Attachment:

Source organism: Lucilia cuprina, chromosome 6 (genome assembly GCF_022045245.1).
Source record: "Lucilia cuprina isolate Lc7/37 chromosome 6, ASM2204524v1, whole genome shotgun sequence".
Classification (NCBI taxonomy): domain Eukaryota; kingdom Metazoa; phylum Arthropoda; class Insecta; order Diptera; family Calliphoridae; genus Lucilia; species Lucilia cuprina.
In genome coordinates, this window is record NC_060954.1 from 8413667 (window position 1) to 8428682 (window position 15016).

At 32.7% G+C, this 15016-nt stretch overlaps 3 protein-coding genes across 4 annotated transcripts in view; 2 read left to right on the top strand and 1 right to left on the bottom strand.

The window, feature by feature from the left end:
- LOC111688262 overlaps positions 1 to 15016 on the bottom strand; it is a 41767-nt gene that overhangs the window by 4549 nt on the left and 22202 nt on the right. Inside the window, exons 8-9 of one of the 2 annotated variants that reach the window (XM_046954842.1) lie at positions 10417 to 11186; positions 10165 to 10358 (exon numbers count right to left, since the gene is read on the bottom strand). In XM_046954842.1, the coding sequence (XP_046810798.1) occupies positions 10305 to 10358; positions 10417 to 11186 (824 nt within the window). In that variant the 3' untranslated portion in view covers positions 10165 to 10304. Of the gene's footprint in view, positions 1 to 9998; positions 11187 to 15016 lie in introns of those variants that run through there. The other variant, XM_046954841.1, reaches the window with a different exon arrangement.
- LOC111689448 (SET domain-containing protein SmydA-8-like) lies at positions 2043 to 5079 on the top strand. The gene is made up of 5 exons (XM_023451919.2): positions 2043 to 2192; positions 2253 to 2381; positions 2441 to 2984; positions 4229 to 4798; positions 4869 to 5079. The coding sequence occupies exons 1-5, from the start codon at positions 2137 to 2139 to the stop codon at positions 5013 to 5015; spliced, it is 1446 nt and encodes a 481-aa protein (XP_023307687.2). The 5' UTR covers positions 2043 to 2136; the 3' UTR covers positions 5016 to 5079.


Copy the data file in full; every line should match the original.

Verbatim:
Source organism: Lucilia cuprina, chromosome 6 (genome assembly GCF_022045245.1).
Source record: "Lucilia cuprina isolate Lc7/37 chromosome 6, ASM2204524v1, whole genome shotgun sequence".
Classification (NCBI taxonomy): domain Eukaryota; kingdom Metazoa; phylum Arthropoda; class Insecta; order Diptera; family Calliphoridae; genus Lucilia; species Lucilia cuprina.
In genome coordinates, this window is record NC_060954.1 from 8413667 (window position 1) to 8428682 (window position 15016).

At 32.7% G+C, this 15016-nt stretch overlaps 3 protein-coding genes across 4 annotated transcripts in view; 2 read left to right on the top strand and 1 right to left on the bottom strand.

The window, feature by feature from the left end:
- LOC111688262 overlaps positions 1 to 15016 on the bottom strand; it is a 41767-nt gene that overhangs the window by 4549 nt on the left and 22202 nt on the right. Inside the window, exons 8-9 of one of the 2 annotated variants that reach the window (XM_046954842.1) lie at positions 10417 to 11186; positions 10165 to 10358 (exon numbers count right to left, since the gene is read on the bottom strand). In XM_046954842.1, the coding sequence (XP_046810798.1) occupies positions 10305 to 10358; positions 10417 to 11186 (824 nt within the window). In that variant the 3' untranslated portion in view covers positions 10165 to 10304. Of the gene's footprint in view, positions 1 to 9998; positions 11187 to 15016 lie in introns of those variants that run through there. The other variant, XM_046954841.1, reaches the window with a different exon arrangement.
- LOC111689448 (SET domain-containing protein SmydA-8-like) lies at positions 2043 to 5079 on the top strand. The gene is made up of 5 exons (XM_023451919.2): positions 2043 to 2192; positions 2253 to 2381; positions 2441 to 2984; positions 4229 to 4798; positions 4869 to 5079. The coding sequence occupies exons 1-5, from the start codon at positions 2137 to 2139 to the stop codon at positions 5013 to 5015; spliced, it is 1446 nt and encodes a 481-aa protein (XP_023307687.2). The 5' UTR covers positions 2043 to 2136; the 3' UTR covers positions 5016 to 5079.